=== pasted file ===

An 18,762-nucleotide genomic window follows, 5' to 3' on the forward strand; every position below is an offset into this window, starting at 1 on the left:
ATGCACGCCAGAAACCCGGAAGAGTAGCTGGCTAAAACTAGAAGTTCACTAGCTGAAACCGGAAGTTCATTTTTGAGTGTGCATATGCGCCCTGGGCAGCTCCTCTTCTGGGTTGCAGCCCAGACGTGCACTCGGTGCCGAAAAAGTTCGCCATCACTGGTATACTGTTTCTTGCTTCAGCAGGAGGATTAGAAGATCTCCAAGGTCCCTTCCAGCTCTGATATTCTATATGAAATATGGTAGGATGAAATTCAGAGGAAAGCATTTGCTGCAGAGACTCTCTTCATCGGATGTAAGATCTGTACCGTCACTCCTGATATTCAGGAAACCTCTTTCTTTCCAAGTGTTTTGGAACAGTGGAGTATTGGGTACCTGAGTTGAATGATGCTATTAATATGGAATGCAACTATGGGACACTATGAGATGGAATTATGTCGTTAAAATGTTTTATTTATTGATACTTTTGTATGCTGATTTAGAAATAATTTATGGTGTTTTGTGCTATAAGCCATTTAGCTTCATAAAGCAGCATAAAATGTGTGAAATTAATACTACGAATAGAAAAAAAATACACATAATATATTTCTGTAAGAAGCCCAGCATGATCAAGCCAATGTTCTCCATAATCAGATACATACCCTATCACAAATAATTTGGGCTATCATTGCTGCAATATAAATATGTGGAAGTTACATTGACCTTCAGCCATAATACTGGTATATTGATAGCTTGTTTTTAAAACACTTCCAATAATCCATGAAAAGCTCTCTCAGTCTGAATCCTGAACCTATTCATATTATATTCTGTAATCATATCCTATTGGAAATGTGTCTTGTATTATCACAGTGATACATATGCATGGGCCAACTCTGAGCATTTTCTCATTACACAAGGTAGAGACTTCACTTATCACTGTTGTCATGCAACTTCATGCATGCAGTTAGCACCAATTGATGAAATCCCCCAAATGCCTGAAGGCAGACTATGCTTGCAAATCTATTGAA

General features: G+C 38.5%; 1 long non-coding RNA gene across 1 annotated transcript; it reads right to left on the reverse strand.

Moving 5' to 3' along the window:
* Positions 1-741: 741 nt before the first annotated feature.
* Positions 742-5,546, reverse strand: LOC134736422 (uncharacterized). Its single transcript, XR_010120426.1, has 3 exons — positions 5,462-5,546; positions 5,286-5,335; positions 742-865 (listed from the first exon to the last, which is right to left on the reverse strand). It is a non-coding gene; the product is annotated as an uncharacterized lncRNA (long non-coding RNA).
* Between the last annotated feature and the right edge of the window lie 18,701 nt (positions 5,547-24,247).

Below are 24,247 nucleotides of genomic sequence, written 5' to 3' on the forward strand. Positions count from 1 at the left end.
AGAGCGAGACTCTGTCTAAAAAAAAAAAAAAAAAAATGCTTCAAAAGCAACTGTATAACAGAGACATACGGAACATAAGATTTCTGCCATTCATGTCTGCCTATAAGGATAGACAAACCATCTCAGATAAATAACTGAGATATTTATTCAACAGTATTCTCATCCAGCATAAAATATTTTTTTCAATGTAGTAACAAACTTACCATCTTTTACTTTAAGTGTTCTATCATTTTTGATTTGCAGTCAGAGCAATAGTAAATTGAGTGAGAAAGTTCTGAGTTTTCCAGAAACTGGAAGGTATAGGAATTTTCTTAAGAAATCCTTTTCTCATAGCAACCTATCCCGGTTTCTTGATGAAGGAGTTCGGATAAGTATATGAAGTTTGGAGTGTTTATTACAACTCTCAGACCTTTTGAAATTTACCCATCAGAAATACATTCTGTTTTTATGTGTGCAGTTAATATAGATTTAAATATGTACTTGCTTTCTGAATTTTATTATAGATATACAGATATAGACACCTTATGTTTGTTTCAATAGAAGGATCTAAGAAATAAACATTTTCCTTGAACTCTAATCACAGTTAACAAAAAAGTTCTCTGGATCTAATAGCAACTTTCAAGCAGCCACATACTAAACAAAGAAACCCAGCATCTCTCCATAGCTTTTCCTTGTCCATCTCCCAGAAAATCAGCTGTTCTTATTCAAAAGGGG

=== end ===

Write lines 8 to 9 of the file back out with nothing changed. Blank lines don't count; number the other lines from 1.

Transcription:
Below are 24,247 nucleotides of genomic sequence, written 5' to 3' on the forward strand. Positions count from 1 at the left end.
AGAGCGAGACTCTGTCTAAAAAAAAAAAAAAAAAAATGCTTCAAAAGCAACTGTATAACAGAGACATACGGAACATAAGATTTCTGCCATTCATGTCTGCCTATAAGGATAGACAAACCATCTCAGATAAATAACTGAGATATTTATTCAACAGTATTCTCATCCAGCATAAAATATTTTTTTCAATGTAGTAACAAACTTACCATCTTTTACTTTAAGTGTTCTATCATTTTTGATTTGCAGTCAGAGCAATAGTAAATTGAGTGAGAAAGTTCTGAGTTTTCCAGAAACTGGAAGGTATAGGAATTTTCTTAAGAAATCCTTTTCTCATAGCAACCTATCCCGGTTTCTTGATGAAGGAGTTCGGATAAGTATATGAAGTTTGGAGTGTTTATTACAACTCTCAGACCTTTTGAAATTTACCCATCAGAAATACATTCTGTTTTTATGTGTGCAGTTAATATAGATTTAAATATGTACTTGCTTTCTGAATTTTATTATAGATATACAGATATAGACACCTTATGTTTGTTTCAATAGAAGGATCTAAGAAATAAACATTTTCCTTGAACTCTAATCACAGTTAACAAAAAAGTTCTCTGGATCTAATAGCAACTTTCAAGCAGCCACATACTAAACAAAGAAACCCAGCATCTCTCCATAGCTTTTCCTTGTCCATCTCCCAGAAAATCAGCTGTTCTTATTCAAAAGGGG